|Institutional Source||Beutler Lab|
|Gene Name||SLIT and NTRK-like family, member 5|
|Is this an essential gene?||Possibly essential (E-score: 0.508)|
|Stock #||P0019 (G1)|
|Chromosomal Location||111675097-111683141 bp(+) (GRCm38)|
|Type of Mutation||missense|
|DNA Base Change (assembly)||A to G at 111680594 bp|
|Amino Acid Change||Aspartic acid to Glycine at position 550 (D550G)|
|Ref Sequence||ENSEMBL: ENSMUSP00000041499 (fasta)|
|Gene Model||predicted gene model for transcript(s): [ENSMUST00000042767] [ENSMUST00000227891]|
|Predicted Effect||possibly damaging
AA Change: D550G
PolyPhen 2 Score 0.879 (Sensitivity: 0.82; Specificity: 0.94)
AA Change: D550G
|Predicted Effect||probably benign
|Meta Mutation Damage Score||0.1979|
|Coding Region Coverage||
|Validation Efficiency||63% (57/90)|
|MGI Phenotype||Strain: 4459459
FUNCTION: [Summary is not available for the mouse gene. This summary is for the human ortholog.] Members of the SLITRK family, such as SLITRK5, are integral membrane proteins with 2 N-terminal leucine-rich repeat (LRR) domains similar to those of SLIT proteins (see SLIT1; MIM 603742). Most SLITRKs, including SLITRK5, also have C-terminal regions that share homology with neurotrophin receptors (see NTRK1; MIM 191315). SLITRKs are expressed predominantly in neural tissues and have neurite-modulating activity (Aruga et al., 2003 [PubMed 14557068]).[supplied by OMIM, Mar 2008]
PHENOTYPE: Mice homozygous for a null allele have abnormal medium spiny neuron morphology and exhibit behavioral abnormalities. [provided by MGI curators]
|Allele List at MGI|
|Other mutations in this stock||
|Other mutations in Slitrk5||
|Protein Function and Prediction|
Slitrk5 is a single-pass transmembrane protein and member of the Slitrk family; the proteins contain two extracellular leucine-rich repeat domains similar to Slit proteins, and a carboxy-terminal domain similar to Trk neurotrophin receptors (1). Overexpression of Slitrk5 suppressed neurite outgrowth in neuroblastoma cells (2).
Slitrk5 is predominately expressed in neural tissues, with highest expressed in the adult cerebral cortex (2). However, Slitrk5 is expressed in hematopoietic progenitors (3) as well as in human leukemias, embryonic stem cells and subsets of endothelial cells (4). Another study found that, by RT-PCR ELISA, SLITRK5 is highly expressed in adult amygdala (5). Intermediate expression was detected in whole adult brain, fetal brain, ovary, and all other specific brain regions examined. Weak expression was detected in lung, pancreas, and testis, and no expression was detected in heart, skeletal muscle, kidney, pancreas, spleen, and fetal liver (5). In situ hybridization of developing mouse brain detected broad Slitrk5 expression, with significant expression in the subventricular zone, cortical plate, thalamus, hypothalamus, and pyramidal cell layer of hippocampus (6). Other studies detected the Slitrk5 protein in striatal neurons as well as in dendritic spines that are positive for post-synaptic density protein-95 (PSD95) in cocultures of cortical neurons (1).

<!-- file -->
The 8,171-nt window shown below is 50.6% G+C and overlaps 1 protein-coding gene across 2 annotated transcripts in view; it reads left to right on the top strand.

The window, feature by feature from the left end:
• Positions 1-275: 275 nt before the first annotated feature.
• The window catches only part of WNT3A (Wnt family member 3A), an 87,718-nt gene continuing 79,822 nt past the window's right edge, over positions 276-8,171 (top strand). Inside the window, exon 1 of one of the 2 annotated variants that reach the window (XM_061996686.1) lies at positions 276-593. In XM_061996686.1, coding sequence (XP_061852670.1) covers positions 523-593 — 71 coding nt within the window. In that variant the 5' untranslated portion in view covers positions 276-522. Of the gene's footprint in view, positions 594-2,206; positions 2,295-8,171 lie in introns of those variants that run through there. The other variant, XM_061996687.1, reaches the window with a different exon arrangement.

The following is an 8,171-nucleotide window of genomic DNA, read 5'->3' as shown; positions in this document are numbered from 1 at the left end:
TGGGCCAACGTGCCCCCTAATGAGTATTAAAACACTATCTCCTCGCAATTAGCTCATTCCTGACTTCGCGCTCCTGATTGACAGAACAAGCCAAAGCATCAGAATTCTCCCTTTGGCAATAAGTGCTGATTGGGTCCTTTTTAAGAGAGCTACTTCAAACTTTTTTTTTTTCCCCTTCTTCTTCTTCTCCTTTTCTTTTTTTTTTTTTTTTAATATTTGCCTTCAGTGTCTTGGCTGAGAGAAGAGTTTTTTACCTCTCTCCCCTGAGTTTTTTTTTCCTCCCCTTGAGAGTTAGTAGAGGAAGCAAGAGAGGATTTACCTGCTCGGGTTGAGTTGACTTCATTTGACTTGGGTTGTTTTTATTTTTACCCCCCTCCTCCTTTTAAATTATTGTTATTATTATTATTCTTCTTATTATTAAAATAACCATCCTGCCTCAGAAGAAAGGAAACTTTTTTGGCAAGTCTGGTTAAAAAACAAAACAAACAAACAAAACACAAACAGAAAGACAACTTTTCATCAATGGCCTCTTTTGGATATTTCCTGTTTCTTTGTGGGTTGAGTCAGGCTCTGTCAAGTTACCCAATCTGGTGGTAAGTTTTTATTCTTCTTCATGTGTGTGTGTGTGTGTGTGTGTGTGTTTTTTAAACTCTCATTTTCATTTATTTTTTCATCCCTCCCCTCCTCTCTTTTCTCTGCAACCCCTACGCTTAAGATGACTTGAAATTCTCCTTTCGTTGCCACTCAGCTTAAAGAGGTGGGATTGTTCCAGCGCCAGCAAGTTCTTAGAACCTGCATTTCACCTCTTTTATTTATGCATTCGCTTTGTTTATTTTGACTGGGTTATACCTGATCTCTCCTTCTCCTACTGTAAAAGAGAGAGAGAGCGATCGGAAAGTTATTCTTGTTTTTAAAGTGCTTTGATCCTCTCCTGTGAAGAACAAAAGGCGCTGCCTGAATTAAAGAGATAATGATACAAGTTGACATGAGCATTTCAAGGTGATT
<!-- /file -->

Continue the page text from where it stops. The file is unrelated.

involves: 129S/Sv * C57BL/6
Mice homozygous for a null allele have abnormal medium spiny neuron morphology and exhibit behavioral abnormalities (1). Loss of a neuron-specific transmembrane protein, SLIT and NTRK-like protein-5 (Slitrk5), leads to OCD-like behaviors in mice, which manifests as excessive self-grooming and increased anxiety-like behaviors, and is alleviated by the selective serotonin reuptake inhibitor fluoxetine. Slitrk5−/− mice show selective overactivation of the orbitofrontal cortex, abnormalities in striatal anatomy and cell morphology and alterations in glutamate receptor composition, which contribute to deficient corticostriatal neurotransmission.
1. Shmelkov, S. V., Hormigo, A., Jing, D., Proenca, C. C., Bath, K. G., Milde, T., Shmelkov, E., Kushner, J. S., Baljevic, M., Dincheva, I., Murphy, A. J., Valenzuela, D. M., Gale, N. W., Yancopoulos, G. D., Ninan, I., Lee, F. S., and Rafii, S. (2010) Slitrk5 Deficiency Impairs Corticostriatal Circuitry and Leads to Obsessive-Compulsive-Like Behaviors in Mice. Nat Med. 16, 598-602, 1p following 602.
2. Aruga, J., Yokota, N., and Mikoshiba, K. (2003) Human SLITRK Family Genes: Genomic Organization and Expression Profiling in Normal Brain and Brain Tumor Tissue. Gene. 315, 87-94.
3. Shmelkov, S. V., Visser, J. W., and Belyavsky, A. V. (2001) Two-Dimensional Gene Expression Fingerprinting. Anal Biochem. 290, 26-35.
4. Milde, T., Shmelkov, S. V., Jensen, K. K., Zlotchenko, G., Petit, I., and Rafii, S. (2007) A Novel Family of Slitrk Genes is Expressed on Hematopoietic Stem Cells and Leukemias. Leukemia. 21, 824-827.
5. Nagase, T., Ishikawa, K., Suyama, M., Kikuno, R., Hirosawa, M., Miyajima, N., Tanaka, A., Kotani, H., Nomura, N., and Ohara, O. (1998) Prediction of the Coding Sequences of Unidentified Human Genes. XII. the Complete Sequences of 100 New cDNA Clones from Brain which Code for Large Proteins in Vitro. DNA Res. 5, 355-364.
|Science Writer||Anne Murray|